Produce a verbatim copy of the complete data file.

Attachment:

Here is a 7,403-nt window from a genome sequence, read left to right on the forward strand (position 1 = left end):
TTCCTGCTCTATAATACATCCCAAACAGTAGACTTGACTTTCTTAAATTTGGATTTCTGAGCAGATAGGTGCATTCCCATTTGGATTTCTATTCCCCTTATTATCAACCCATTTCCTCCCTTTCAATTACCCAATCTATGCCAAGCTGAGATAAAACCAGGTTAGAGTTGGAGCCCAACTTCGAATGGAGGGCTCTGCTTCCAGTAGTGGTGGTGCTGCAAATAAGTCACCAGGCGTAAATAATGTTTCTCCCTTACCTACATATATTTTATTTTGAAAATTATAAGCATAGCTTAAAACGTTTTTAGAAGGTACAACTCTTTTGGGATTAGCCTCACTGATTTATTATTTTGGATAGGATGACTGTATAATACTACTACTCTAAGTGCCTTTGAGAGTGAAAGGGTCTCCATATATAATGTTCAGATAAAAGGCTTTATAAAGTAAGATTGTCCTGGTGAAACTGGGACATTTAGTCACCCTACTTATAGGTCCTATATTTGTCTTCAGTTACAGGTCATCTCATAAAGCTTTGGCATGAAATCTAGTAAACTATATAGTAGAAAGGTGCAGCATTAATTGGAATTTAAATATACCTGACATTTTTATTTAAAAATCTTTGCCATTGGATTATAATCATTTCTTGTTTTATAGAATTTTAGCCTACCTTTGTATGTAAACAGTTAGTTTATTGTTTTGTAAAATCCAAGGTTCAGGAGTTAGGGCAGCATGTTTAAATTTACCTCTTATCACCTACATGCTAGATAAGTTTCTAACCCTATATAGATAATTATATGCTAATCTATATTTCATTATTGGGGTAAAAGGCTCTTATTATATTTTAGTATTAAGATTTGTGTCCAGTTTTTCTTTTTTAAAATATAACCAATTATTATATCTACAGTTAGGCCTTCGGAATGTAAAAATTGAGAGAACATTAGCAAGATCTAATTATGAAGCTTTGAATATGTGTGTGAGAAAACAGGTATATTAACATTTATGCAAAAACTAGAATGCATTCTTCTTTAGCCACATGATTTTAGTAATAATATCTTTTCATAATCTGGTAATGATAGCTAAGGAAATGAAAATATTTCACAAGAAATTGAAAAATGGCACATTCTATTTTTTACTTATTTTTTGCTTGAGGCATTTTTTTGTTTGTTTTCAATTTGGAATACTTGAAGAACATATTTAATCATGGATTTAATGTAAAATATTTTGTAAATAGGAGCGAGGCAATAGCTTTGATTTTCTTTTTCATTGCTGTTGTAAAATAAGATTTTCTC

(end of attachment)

Here is a 7,403-nt window from a genome sequence, read left to right on the forward strand (position 1 = left end):
TTCCTGCTCTATAATACATCCCAAACAGTAGACTTGACTTTCTTAAATTTGGATTTCTGAGCAGATAGGTGCATTCCCATTTGGATTTCTATTCCCCTTATTATCAACCCATTTCCTCCCTTTCAATTACCCAATCTATGCCAAGCTGAGATAAAACCAGGTTAGAGTTGGAGCCCAACTTCGAATGGAGGGCTCTGCTTCCAGTAGTGGTGGTGCTGCAAATAAGTCACCAGGCGTAAATAATGTTTCTCCCTTACCTACATATATTTTATTTTGAAAATTATAAGCATAGCTTAAAACGTTTTTAGAAGGTACAACTCTTTTGGGATTAGCCTCACTGATTTATTATTTTGGATAGGATGACTGTATAATACTACTACTCTAAGTGCCTTTGAGAGTGAAAGGGTCTCCATATATAATGTTCAGATAAAAGGCTTTATAAAGTAAGATTGTCCTGGTGAAACTGGGACATTTAGTCACCCTACTTATAGGTCCTATATTTGTCTTCAGTTACAGGTCATCTCATAAAGCTTTGGCATGAAATCTAGTAAACTATATAGTAGAAAGGTGCAGCATTAATTGGAATTTAAATATACCTGACATTTTTATTTAAAAATCTTTGCCATTGGATTATAATCATTTCTTGTTTTATAGAATTTTAGCCTACCTTTGTATGTAAACAGTTAGTTTATTGTTTTGTAAAATCCAAGGTTCAGGAGTTAGGGCAGCATGTTTAAATTTACCTCTTATCACCTACATGCTAGATAAGTTTCTAACCCTATATAGATAATTATATGCTAATCTATATTTCATTATTGGGGTAAAAGGCTCTTATTATATTTTAGTATTAAGATTTGTGTCCAGTTTTTCTTTTTTAAAATATAACCAATTATTATATCTACAGTTAGGCCTTCGGAATGTAAAAATTGAGAGAACATTAGCAAGATCTAATTATGAAGCTTTGAATATGTGTGTGAGAAAACAGGTATATTAACATTTATGCAAAAACTAGAATGCATTCTTCTTTAGCCACATGATTTTAGTAATAATATCTTTTCATAATCTGGTAATGATAGCTAAGGAAATGAAAATATTTCACAAGAAATTGAAAAATGGCACATTCTATTTTTTACTTATTTTTTGCTTGAGGCATTTTTTTGTTTGTTTTCAATTTGGAATACTTGAAGAACATATTTAATCATGGATTTAATGTAAAATATTTTGTAAATAGGAGCGAGGCAATAGCTTTGATTTTCTTTTTCATTGCTGTTGTAAAATAAGATTTTCTC